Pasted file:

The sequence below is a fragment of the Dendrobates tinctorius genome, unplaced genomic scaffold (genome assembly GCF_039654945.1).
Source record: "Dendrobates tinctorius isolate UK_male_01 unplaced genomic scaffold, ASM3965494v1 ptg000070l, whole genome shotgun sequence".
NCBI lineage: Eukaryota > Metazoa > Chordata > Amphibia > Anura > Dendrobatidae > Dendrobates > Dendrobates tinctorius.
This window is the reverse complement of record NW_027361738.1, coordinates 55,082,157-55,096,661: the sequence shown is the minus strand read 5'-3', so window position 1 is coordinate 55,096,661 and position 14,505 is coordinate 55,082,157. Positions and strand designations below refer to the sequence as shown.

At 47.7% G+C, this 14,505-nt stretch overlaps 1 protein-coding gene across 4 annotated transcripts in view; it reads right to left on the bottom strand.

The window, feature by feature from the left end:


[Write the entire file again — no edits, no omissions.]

The sequence below is a fragment of the Dendrobates tinctorius genome, unplaced genomic scaffold (genome assembly GCF_039654945.1).
Source record: "Dendrobates tinctorius isolate UK_male_01 unplaced genomic scaffold, ASM3965494v1 ptg000070l, whole genome shotgun sequence".
NCBI lineage: Eukaryota > Metazoa > Chordata > Amphibia > Anura > Dendrobatidae > Dendrobates > Dendrobates tinctorius.
This window is the reverse complement of record NW_027361738.1, coordinates 55,082,157-55,096,661: the sequence shown is the minus strand read 5'-3', so window position 1 is coordinate 55,096,661 and position 14,505 is coordinate 55,082,157. Positions and strand designations below refer to the sequence as shown.

At 47.7% G+C, this 14,505-nt stretch overlaps 1 protein-coding gene across 4 annotated transcripts in view; it reads right to left on the bottom strand.

The window, feature by feature from the left end: